The Washington Huskies’ “hype train” has been a slow, gradual chug out of the station. After Week 5, that train will either come to a halt or barrel full steam ahead down the Pac-12 track.
No. 10 Washington had the good fortune of opening with three overmatched opponents in non-conference play, bullying Rutgers, Idaho and Portland State by a combined 118 points. The Huskies’ Week 4 trip to Arizona brought their first real test of the season, as an underrated Wildcat bunch took the Dawgs to overtime, but the breakout performance of running back Lavon Coleman — whose 181 yards and fourth-quarter touchdown could not have been more timely — staved off a potentially derailing loss to kick off the conference schedule.
“It’s hard to know where this team is,” head coach Chris Petersen said, a tacit acknowledgment of the slow build thus far. “It’s always a work in progress. Every week’s a struggle. Every week you have new challenges.”
The biggest challenge yet — perhaps all season — awaits at the Huskies’ home station.
No. 10 Stanford has been the driving engine of the Conference of Champions for much of the last half-decade, winning three league titles in the last four seasons. The Cardinal have done so with a style emulated at Washington — though Petersen flourished with it before Stanford’s David Shaw.
Petersen began with a solid foundation at Boise State. Combining an aggressive approach on defense with consistent rushing and a dash of razzle-dazzle on offense, he built a nationally celebrated brand.
Boise State’s meteoric rise under Petersen begat the lofty expectations awaiting Washington in the coach’s third season in Seattle.
He certainly has the Huskies moving in the right direction, as their 4-0 start indicates. It’s the best opening four weeks any Washington team has had since 2001 — one season after the program reached its most recent Rose Bowl Game.
Returning to Pasadena may well hinge on the Dawgs getting to 5-0 Friday. No Washington team has started a campaign 5-0 since 1992, a season that concluded in the Granddaddy of ‘Em All.
Washington hasn’t played a game of this magnitude in some time. For Stanford, it’s not exactly old hat, but it’s nothing new.
As reigning titleholders, the Cardinal see opponents’ best shots week after week. Last Saturday at UCLA was no exception, with the Bruins dragging the Cardinal into what star running back Christian McCaffrey called “a dogfight.”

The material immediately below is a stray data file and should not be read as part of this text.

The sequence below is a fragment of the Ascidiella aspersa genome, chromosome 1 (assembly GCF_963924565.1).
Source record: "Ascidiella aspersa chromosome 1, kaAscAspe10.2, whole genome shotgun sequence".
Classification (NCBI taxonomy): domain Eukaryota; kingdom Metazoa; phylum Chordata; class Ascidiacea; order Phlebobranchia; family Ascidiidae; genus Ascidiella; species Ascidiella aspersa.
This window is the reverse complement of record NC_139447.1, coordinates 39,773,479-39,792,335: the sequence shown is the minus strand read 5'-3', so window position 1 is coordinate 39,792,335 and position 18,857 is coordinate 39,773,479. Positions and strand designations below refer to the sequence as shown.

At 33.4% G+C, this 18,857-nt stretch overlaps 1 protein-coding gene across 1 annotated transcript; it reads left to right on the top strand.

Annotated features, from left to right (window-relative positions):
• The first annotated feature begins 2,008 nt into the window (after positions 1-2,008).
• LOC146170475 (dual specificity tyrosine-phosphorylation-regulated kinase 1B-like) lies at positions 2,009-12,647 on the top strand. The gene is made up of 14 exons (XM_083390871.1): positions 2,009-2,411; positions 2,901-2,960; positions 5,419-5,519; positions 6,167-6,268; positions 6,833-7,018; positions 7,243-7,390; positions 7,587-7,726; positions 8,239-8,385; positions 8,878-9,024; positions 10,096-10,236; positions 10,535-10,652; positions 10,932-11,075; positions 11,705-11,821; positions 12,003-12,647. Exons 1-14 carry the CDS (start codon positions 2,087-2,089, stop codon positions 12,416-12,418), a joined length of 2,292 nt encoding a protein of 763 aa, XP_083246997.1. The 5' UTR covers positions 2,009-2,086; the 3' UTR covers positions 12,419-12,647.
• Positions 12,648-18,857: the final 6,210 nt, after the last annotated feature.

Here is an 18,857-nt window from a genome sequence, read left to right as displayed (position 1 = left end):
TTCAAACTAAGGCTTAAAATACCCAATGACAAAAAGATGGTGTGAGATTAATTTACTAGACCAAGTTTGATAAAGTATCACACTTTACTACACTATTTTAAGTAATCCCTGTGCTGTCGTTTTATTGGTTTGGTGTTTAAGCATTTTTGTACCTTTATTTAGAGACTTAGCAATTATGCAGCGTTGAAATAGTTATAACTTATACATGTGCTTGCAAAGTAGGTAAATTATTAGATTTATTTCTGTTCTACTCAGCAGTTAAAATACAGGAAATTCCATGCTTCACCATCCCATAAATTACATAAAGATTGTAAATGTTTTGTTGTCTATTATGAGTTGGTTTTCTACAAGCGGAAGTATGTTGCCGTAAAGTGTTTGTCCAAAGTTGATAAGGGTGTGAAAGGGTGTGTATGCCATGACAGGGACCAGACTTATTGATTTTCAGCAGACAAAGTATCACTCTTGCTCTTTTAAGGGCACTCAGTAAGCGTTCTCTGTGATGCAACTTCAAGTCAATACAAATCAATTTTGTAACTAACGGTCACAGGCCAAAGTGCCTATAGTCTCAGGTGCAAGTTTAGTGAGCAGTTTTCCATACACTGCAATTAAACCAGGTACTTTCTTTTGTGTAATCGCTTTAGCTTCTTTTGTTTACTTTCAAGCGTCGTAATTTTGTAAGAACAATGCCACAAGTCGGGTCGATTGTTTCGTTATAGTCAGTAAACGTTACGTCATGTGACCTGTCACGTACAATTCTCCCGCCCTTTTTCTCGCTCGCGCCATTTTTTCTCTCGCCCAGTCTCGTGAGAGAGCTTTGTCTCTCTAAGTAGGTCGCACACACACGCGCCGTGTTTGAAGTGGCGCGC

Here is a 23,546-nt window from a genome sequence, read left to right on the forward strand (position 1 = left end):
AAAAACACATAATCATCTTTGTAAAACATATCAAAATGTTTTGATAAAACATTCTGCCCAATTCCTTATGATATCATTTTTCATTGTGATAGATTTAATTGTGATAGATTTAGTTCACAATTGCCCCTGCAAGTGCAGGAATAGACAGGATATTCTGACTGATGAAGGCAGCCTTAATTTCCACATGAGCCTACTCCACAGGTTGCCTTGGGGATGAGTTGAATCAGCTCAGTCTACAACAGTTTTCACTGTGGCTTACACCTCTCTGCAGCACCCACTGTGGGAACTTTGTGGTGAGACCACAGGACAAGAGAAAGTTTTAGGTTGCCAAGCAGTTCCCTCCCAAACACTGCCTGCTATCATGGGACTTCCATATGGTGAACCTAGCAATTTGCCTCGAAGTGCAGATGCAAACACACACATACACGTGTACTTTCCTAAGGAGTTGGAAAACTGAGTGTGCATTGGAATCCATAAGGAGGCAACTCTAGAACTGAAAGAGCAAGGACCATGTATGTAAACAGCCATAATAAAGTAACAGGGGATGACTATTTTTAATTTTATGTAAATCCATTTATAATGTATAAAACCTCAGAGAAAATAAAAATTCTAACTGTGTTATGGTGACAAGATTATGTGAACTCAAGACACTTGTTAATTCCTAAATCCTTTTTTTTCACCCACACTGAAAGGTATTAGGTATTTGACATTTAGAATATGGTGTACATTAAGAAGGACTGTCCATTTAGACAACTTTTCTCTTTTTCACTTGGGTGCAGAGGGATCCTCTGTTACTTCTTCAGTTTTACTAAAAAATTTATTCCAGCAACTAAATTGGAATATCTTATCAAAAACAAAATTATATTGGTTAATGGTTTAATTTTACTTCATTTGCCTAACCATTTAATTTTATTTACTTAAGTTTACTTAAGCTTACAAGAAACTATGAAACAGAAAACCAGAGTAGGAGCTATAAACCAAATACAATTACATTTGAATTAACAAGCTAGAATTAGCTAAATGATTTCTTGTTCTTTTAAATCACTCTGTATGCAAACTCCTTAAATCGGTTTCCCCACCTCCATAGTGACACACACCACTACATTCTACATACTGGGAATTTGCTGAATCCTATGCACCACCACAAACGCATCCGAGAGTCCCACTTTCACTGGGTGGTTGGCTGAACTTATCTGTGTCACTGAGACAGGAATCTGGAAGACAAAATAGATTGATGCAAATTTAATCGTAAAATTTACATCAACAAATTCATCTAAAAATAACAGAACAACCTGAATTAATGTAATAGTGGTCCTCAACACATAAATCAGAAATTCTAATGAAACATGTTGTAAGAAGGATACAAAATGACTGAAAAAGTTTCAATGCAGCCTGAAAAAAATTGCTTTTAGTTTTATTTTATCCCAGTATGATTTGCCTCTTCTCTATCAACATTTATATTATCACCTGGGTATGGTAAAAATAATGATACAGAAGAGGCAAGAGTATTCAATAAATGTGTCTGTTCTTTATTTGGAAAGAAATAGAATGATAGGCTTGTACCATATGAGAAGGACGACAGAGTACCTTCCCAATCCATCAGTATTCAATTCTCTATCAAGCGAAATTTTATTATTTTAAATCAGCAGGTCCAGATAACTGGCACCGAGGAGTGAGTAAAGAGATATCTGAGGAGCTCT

That dogfight revealed the mettle of a tested bunch.
“We have a lot of guys on our team that have played in big games: Pac-12 Championship Games, Rose Bowl Games,” Shaw said. “Our guys have some experience, they’ve learned to lean on each other, they trust our process and the coaches put faith in the guys on the field.”
Whether with Petersen or Steve Sarkisian at the helm, Washington’s had a knack for playing Shaw’s Stanford teams close. The 2012 Huskies beat the Cardinal in Seattle, the only blemish on their Pac-12 title-winning slate. Losses in 2013 and 2014 came by a 10 points.
This appears to unquestionably be the best all-around Washington team in that time, and the Huskies enjoy a distinct advantage in at least one position. Sophomore quarterback Jake Browning took advantage of the Huskies’ gentle September schedule by decimating his first three opponents for 12 touchdowns and 740 yards.
At times against Arizona, he continued at the same torrid pace — and a pair of touchdowns bear that out. However, he also sailed a few passes on clear scoring opportunities in the second half. Nevertheless, his experience and high ceiling give Washington an edge over Stanford, which continues to feel out its offensive identity with newbie Ryan Burns behind center.
“There just seems to be a lot less uncertainty, and I think he’s throwing the ball better overall,” Petersen said, comparing Browning’s Year Two to his debut campaign. “He’s on the right track.”
That track could point straight to New York City if he finds ways to put points up on a stout Stanford defense. Browning missed Washington’s date with Stanford a season ago, so Friday marks his first time against the Pac-12’s defensive benchmark. Some good fortune for him: The Cardinal are without their starting cornerbacks, Quenton Meeks and Alijah Holder, both sidelined with injuries.
“The thing with Washington’s offense is the speed,” Shaw said, citing one of the targets who could give a depleted Cardinal secondary fits: John Ross.
Shaw called Ross, who doubles as a kick returner, “one of the fastest guys in college football.”
If he and his Washington teammates can break away from the Cardinal just enough times, the hype train will become a runaway locomotive.